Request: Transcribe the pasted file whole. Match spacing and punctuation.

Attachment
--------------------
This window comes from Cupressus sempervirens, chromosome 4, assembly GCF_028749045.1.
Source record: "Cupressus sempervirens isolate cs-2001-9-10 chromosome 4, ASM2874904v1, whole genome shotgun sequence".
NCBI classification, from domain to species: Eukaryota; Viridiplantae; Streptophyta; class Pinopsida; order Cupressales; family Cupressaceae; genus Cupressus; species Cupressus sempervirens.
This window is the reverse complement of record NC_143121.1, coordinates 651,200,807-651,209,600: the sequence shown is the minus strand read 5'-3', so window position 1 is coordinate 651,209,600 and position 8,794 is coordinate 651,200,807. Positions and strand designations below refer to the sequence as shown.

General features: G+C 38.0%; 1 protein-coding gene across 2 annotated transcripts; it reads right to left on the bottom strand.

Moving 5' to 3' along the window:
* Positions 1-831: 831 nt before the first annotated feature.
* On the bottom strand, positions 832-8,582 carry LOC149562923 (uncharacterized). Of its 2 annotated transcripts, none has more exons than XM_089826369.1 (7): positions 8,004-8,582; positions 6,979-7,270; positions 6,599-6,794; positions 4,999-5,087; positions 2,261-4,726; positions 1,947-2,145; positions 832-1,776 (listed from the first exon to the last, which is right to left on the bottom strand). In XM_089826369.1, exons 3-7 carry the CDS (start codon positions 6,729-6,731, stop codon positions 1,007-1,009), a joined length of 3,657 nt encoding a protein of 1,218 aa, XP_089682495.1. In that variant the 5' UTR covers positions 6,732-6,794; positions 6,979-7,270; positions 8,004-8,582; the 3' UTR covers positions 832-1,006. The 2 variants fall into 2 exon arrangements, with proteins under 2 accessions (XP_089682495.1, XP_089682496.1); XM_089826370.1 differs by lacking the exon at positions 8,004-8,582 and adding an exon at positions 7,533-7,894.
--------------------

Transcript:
This window comes from Cupressus sempervirens, chromosome 4, assembly GCF_028749045.1.
Source record: "Cupressus sempervirens isolate cs-2001-9-10 chromosome 4, ASM2874904v1, whole genome shotgun sequence".
NCBI classification, from domain to species: Eukaryota; Viridiplantae; Streptophyta; class Pinopsida; order Cupressales; family Cupressaceae; genus Cupressus; species Cupressus sempervirens.
This window is the reverse complement of record NC_143121.1, coordinates 651,200,807-651,209,600: the sequence shown is the minus strand read 5'-3', so window position 1 is coordinate 651,209,600 and position 8,794 is coordinate 651,200,807. Positions and strand designations below refer to the sequence as shown.

General features: G+C 38.0%; 1 protein-coding gene across 2 annotated transcripts; it reads right to left on the bottom strand.

Moving 5' to 3' along the window:
* Positions 1-831: 831 nt before the first annotated feature.
* On the bottom strand, positions 832-8,582 carry LOC149562923 (uncharacterized). Of its 2 annotated transcripts, none has more exons than XM_089826369.1 (7): positions 8,004-8,582; positions 6,979-7,270; positions 6,599-6,794; positions 4,999-5,087; positions 2,261-4,726; positions 1,947-2,145; positions 832-1,776 (listed from the first exon to the last, which is right to left on the bottom strand). In XM_089826369.1, exons 3-7 carry the CDS (start codon positions 6,729-6,731, stop codon positions 1,007-1,009), a joined length of 3,657 nt encoding a protein of 1,218 aa, XP_089682495.1. In that variant the 5' UTR covers positions 6,732-6,794; positions 6,979-7,270; positions 8,004-8,582; the 3' UTR covers positions 832-1,006. The 2 variants fall into 2 exon arrangements, with proteins under 2 accessions (XP_089682495.1, XP_089682496.1); XM_089826370.1 differs by lacking the exon at positions 8,004-8,582 and adding an exon at positions 7,533-7,894.